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Stress-testing a blockchain that is built-in space

Researchers at Villanova University are running a series of tests that could help identify future blockchain constellations. Aboard a cubesat slated to launch in the month of December with the educational charity Teachers in Space on a Firefly Aerospace Alpha rocket, researchers from Villanova’s College of Engineering designed a single-board computer to act as a node for the Ethereum Private blockchain.

Villanova researchers who were led by Hasshi Sudler, an adjunct professor of engineering, are going to evaluate the blockchain node’s ability to handle transactions after it reaches orbit. The researcher team wants to launch three satellites as a follow-up experiment to evaluate transactions between the blockchain nodes and between satellites and ground stations.

Sudler was a Villanova engineering student when he developed an interest in space. His engineering research included developing experiments for NASA’s Getaway Special, which was intended to be sent aboard the Space Shuttle. However, after the Space Shuttle Columbia disaster in 2003, NASA decided to end the Getaway Special experiments plan.

Sudler told SpaceNews, “As fate would have it, I’m back at university as a professor, completing Villanova’s aim of executing a space experiment.” Sudler is the chairman and Chief Executive Officer of the Internet Think Tank, which is a cybersecurity consulting organization with offices throughout Japan and the United States, in addition to his role at Villanova.

What are some of the blockchain’s space applications?

Intersatellite transactions are the first. Various institutes are erecting their satellites to capture photographs or detect weather conditions. Other satellites may be interested in some of that unique data. One satellite could request information from the other as well as even pay for it using blockchain technology. The information can be delivered to clients on Earth by the receiving satellite.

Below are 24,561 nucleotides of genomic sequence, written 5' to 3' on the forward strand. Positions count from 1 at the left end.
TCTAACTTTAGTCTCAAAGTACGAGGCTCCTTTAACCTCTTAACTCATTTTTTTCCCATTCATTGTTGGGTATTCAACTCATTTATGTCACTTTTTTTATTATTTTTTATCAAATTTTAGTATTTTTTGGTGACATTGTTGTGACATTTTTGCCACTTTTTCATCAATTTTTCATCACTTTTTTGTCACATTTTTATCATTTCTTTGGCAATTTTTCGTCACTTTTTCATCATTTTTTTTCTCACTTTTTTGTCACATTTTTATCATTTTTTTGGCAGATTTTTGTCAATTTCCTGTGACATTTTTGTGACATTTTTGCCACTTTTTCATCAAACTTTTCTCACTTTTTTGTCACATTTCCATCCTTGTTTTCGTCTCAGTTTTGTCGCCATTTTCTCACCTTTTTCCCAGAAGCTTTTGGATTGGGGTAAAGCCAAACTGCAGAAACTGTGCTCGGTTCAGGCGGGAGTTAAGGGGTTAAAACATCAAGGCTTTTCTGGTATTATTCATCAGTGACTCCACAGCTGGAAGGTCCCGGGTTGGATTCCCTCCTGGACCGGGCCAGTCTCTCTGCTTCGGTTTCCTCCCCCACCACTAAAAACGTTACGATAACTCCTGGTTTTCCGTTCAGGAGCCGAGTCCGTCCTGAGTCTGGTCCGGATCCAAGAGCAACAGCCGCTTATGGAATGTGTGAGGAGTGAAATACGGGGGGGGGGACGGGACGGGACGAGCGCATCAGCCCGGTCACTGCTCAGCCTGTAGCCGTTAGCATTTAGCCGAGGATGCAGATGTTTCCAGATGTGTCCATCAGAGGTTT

If information is required in a time-critical emergency, a satellite orbiting above a client can obtain it and send it down to Earth quickly. In this instance, you’ll need satellites that can communicate with one another and transfer data.

Tell me about the forthcoming space project you’re planning.

When it comes to examining the behavior of the blockchains in space, we’ll adopt a methodical approach. We’ll begin with one single satellite operating as a node, which will communicate with numerous additional nodes on Earth. The satellite node, on the other hand, is going to be popping in as well as out of the network, which makes this blockchain unique. For the majority of 90 minutes, it needs to orbit the Earth, the satellite is going to be out of contact.

This has the potential to create some intriguing interactions. If new data enters the network, you’ll want to make absolutely sure that all of the nodes are upgraded with the same data, especially in small networks. How do you know that all of the satellites will be able to synchronize in an acceptable amount of time? There’s one more fascinating dynamic to consider. Satellites are particularly vulnerable to radiation from solar flares.

If someone attempted to set up a big network of the blockchain nodes in space to construct a blockchain network, some of these satellites may likely break down or their data would be corrupted if the sun had a severe solar event. We need to know what the blockchain’s limits are in these extreme circumstances. What would happen to the network if we lost satellites? What would be the general behavior of the satellite network, as well as what are the security consequences?

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